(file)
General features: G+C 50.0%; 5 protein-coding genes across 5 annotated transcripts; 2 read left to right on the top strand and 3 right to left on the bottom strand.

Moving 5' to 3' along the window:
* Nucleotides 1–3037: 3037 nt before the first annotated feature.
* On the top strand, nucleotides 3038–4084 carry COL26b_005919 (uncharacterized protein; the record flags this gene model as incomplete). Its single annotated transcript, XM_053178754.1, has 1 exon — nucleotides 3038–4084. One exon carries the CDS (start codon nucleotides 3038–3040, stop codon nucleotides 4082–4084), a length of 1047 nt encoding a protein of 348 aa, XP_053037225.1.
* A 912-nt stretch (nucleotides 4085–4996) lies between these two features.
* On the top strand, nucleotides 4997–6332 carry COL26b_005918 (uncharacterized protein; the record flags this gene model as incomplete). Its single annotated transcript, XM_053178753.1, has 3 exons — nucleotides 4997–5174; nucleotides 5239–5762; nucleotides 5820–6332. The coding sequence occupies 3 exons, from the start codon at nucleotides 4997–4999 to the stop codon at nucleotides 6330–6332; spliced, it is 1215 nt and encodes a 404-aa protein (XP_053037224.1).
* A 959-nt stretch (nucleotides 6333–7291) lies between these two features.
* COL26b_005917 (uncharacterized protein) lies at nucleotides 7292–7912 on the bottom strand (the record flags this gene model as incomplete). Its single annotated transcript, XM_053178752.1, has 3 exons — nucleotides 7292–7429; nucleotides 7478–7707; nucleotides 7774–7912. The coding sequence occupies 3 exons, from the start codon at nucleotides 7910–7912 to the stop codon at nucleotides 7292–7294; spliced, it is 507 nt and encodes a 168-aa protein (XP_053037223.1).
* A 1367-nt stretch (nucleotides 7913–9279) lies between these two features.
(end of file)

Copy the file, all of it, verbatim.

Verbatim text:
General features: G+C 50.0%; 5 protein-coding genes across 5 annotated transcripts; 2 read left to right on the top strand and 3 right to left on the bottom strand.

Moving 5' to 3' along the window:
* Nucleotides 1–3037: 3037 nt before the first annotated feature.
* On the top strand, nucleotides 3038–4084 carry COL26b_005919 (uncharacterized protein; the record flags this gene model as incomplete). Its single annotated transcript, XM_053178754.1, has 1 exon — nucleotides 3038–4084. One exon carries the CDS (start codon nucleotides 3038–3040, stop codon nucleotides 4082–4084), a length of 1047 nt encoding a protein of 348 aa, XP_053037225.1.
* A 912-nt stretch (nucleotides 4085–4996) lies between these two features.
* On the top strand, nucleotides 4997–6332 carry COL26b_005918 (uncharacterized protein; the record flags this gene model as incomplete). Its single annotated transcript, XM_053178753.1, has 3 exons — nucleotides 4997–5174; nucleotides 5239–5762; nucleotides 5820–6332. The coding sequence occupies 3 exons, from the start codon at nucleotides 4997–4999 to the stop codon at nucleotides 6330–6332; spliced, it is 1215 nt and encodes a 404-aa protein (XP_053037224.1).
* A 959-nt stretch (nucleotides 6333–7291) lies between these two features.
* COL26b_005917 (uncharacterized protein) lies at nucleotides 7292–7912 on the bottom strand (the record flags this gene model as incomplete). Its single annotated transcript, XM_053178752.1, has 3 exons — nucleotides 7292–7429; nucleotides 7478–7707; nucleotides 7774–7912. The coding sequence occupies 3 exons, from the start codon at nucleotides 7910–7912 to the stop codon at nucleotides 7292–7294; spliced, it is 507 nt and encodes a 168-aa protein (XP_053037223.1).
* A 1367-nt stretch (nucleotides 7913–9279) lies between these two features.